|Artem Anisimov and Brandon Dubinsky were a big part of the Ranger revival.|
Sometimes, sports aren't fair. One day, you root for your favorite players and then the next minute they're gone. At least Brandon Dubinsky and Artem Anisimov were Rangers long enough to help turn our franchise around. Both were versatile forwards who played in all facets. If you think they won't be missed, think again. They were two-way players who could be used by John Tortorella anywhere.
In particular, Dubinsky who went from our leading scorer in '10-11 to a disappointing '11-12 which saw him score only 10 goals. His 34 points were his lowest total as an NHLer. Part of the reason for the struggle was the addition of center Brad Richards, forcing the popular Blueshirt to play exclusively on the left side. While he did have success there a season before pacing us with 54 points, it still was a tough adjustment for a natural center who Tortorella still plugged there when needed. It says a lot about Dubinsky's character that he put the success of our team ahead of personal stats.
There were times he drove us nuts. However, the former '04 second round pick was a good player in five seasons totaling 81 goals and 132 assists for 213 points over 393 games. He gave us moments like that comeback against Boston when a loss would've probably meant no playoffs over a year ago. There he was using his size to find the rebound and tie a game the Rangers trailed 3-0 before Mike Sauer stunned the Bruins. Dubi's strength and speed made him tough to knock off the puck such as a great individual effort to beat Washington here. He was a guy we truly loved. Even if he teased us from time to time, you saw how much he loved being a Ranger. Pride and passion from a guy who never wanted to be traded. At least Glen Sather waited until after his wedding.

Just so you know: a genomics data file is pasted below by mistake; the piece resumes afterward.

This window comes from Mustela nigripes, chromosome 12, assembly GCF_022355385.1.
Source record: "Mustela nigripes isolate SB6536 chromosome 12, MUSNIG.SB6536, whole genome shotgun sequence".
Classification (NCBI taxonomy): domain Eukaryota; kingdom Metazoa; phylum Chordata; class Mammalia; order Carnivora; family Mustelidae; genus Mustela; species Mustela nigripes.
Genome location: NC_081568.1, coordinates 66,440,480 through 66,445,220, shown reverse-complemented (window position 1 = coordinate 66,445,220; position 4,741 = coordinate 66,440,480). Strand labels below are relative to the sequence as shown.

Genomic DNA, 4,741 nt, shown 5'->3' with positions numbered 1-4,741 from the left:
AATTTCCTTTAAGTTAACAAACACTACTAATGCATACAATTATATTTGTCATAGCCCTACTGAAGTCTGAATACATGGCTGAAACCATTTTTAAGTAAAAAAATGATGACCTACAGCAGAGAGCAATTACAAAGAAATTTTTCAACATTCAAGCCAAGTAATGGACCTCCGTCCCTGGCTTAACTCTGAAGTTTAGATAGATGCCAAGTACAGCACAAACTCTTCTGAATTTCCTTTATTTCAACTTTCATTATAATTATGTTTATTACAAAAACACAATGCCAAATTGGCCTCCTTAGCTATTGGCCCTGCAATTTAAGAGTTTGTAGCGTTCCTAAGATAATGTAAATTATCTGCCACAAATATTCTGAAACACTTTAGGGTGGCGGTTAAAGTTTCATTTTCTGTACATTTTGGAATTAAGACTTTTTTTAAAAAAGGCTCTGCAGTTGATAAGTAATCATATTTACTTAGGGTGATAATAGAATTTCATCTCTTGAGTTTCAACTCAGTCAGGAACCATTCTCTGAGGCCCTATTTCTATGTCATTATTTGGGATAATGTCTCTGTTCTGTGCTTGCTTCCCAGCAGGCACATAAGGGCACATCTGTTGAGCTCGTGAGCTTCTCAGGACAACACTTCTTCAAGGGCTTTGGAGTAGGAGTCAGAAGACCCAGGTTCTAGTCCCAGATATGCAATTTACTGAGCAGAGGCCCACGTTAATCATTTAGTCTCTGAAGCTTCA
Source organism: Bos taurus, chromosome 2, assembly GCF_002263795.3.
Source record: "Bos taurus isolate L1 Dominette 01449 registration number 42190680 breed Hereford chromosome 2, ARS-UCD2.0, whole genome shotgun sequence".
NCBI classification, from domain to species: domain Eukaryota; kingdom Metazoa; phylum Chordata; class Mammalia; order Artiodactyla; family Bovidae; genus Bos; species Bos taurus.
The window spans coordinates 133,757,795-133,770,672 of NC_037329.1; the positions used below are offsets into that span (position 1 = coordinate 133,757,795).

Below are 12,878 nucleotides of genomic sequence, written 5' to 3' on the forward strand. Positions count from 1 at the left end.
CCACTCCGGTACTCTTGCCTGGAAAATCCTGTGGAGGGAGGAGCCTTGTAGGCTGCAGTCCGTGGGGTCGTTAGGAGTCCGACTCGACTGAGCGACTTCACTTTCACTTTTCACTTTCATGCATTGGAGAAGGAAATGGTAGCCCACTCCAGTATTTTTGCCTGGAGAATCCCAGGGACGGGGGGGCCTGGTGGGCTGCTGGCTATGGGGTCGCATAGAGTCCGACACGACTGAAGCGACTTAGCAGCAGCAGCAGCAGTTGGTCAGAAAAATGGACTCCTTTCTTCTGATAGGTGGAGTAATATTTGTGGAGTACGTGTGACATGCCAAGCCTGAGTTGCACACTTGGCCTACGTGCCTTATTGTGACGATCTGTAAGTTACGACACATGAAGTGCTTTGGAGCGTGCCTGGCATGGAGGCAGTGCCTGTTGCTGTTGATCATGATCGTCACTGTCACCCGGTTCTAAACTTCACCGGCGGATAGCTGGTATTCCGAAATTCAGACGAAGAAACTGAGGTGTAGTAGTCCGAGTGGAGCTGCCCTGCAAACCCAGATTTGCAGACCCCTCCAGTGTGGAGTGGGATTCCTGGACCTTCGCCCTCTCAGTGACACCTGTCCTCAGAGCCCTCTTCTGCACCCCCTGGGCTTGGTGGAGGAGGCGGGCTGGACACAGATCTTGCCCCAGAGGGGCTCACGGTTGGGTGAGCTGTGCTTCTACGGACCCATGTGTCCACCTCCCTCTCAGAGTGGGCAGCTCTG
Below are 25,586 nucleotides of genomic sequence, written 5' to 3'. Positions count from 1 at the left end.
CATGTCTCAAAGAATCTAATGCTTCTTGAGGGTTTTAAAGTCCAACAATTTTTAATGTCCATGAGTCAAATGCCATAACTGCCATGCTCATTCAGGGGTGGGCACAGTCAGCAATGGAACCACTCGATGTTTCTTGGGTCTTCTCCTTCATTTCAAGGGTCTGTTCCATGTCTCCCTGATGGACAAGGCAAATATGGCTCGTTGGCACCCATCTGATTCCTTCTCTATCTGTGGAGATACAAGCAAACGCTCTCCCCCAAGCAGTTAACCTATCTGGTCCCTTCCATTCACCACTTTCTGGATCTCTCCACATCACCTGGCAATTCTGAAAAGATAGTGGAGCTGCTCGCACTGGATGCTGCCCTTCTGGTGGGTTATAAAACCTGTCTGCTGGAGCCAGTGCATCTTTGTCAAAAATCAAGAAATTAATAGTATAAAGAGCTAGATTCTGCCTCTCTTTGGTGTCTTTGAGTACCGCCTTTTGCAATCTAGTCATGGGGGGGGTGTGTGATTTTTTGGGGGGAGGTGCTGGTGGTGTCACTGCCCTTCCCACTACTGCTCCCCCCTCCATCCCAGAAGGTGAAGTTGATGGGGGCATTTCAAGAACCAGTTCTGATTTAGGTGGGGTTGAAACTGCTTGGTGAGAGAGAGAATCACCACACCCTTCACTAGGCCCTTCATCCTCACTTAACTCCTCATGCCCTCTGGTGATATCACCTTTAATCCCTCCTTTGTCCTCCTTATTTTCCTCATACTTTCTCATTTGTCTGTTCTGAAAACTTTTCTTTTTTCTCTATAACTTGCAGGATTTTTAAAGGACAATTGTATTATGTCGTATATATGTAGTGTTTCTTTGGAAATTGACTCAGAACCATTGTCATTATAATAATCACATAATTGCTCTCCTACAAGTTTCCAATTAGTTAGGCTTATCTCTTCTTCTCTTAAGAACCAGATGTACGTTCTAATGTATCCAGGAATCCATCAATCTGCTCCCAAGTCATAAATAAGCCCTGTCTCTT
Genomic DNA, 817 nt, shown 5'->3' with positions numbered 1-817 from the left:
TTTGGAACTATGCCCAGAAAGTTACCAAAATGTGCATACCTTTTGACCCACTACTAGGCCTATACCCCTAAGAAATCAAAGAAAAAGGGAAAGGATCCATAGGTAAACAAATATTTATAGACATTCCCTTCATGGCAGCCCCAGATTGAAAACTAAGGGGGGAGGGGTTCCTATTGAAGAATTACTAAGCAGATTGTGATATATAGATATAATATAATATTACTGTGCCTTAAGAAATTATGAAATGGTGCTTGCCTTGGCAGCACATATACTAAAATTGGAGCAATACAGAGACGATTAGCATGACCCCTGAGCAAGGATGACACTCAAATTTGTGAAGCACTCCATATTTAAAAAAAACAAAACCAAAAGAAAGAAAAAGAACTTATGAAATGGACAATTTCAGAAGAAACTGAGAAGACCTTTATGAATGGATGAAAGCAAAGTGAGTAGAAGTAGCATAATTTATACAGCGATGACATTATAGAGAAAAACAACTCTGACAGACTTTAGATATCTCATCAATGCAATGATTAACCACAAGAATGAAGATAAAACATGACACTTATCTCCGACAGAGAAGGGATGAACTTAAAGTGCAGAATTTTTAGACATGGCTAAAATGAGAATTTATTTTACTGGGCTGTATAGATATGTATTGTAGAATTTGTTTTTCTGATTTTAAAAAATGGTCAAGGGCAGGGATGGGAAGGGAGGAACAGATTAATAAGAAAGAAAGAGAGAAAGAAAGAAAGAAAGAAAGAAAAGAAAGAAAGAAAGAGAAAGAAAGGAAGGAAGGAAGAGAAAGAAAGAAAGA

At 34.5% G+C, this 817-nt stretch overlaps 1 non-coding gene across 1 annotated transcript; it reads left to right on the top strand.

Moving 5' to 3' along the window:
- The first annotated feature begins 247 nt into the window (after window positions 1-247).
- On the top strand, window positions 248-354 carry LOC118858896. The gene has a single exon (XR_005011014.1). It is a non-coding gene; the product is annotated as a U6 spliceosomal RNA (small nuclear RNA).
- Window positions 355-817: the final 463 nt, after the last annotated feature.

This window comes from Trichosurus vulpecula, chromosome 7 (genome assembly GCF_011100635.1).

Anisimov is a couple of years younger. The 24-year old Russian was likeable with his cool demeanor one of the highlights of HBO's 24/7 leading up to the Winter Classic. Who didn't love his shotgun goal celebration, which actually paid tribute to a former buddy who tragically died in the Lokomotiv Yaroslavl plane crash? Maybe the timing wasn't right with Vinny Lecavalier and the entire Lightning bench thinking his sniper celebration was a cheap shot. But it was fun spirited and not meant that way. Arty still apologized and genuinely felt bad about it.
Somewhat ironically, the three-year Blueshirt who was part of the Draft Line that was forgotten this past season, was also a former second round pick the club selected in '06. After a slow start, Anisimov picked it up finishing with 36 points (16-20-36) while often being misused by Tortorella. Even in the postseason, Arty was sometimes in the doghouse despite solid production (3-7-10 in 20 GP). Perhaps he and Dubinsky will get consistent minutes in NHL Siberia where they'll find familiar face Fedor Tyutin. They'll now be asked to help arguably the worst team turn it around. Both were a big part of our team who gave us moments to remember them by.
It's never easy when players you love are gone. However, it often happens in sports. Teams are always looking to improve. The Rangers addressed a hole by acquiring Rick Nash for more scoring. They feel he will help put them over the hump and win a Stanley Cup. Trades such as today's don't account for team chemistry and overall depth which might've been hurt. There are always risks. If the reward means a championship, then I'm all for it. But when you look at the carmaraderie this team had, it might not go smoothly.
Whether you wanted to trade them or not, there's no denying what Dubinsky and Anisimov brought to the table. Two solid overall players who could play in different situations. In particular on our penalty kill where kids like Carl Hagelin and perhaps Chris Kreider will be asked to pick up the slack. Hopefully, they won't experience any growing pains. But if Dubi and Arty taught us anything, it's that not every year for young players is consistent.
Farewell to two good Rangers. Best of luck in Columbus.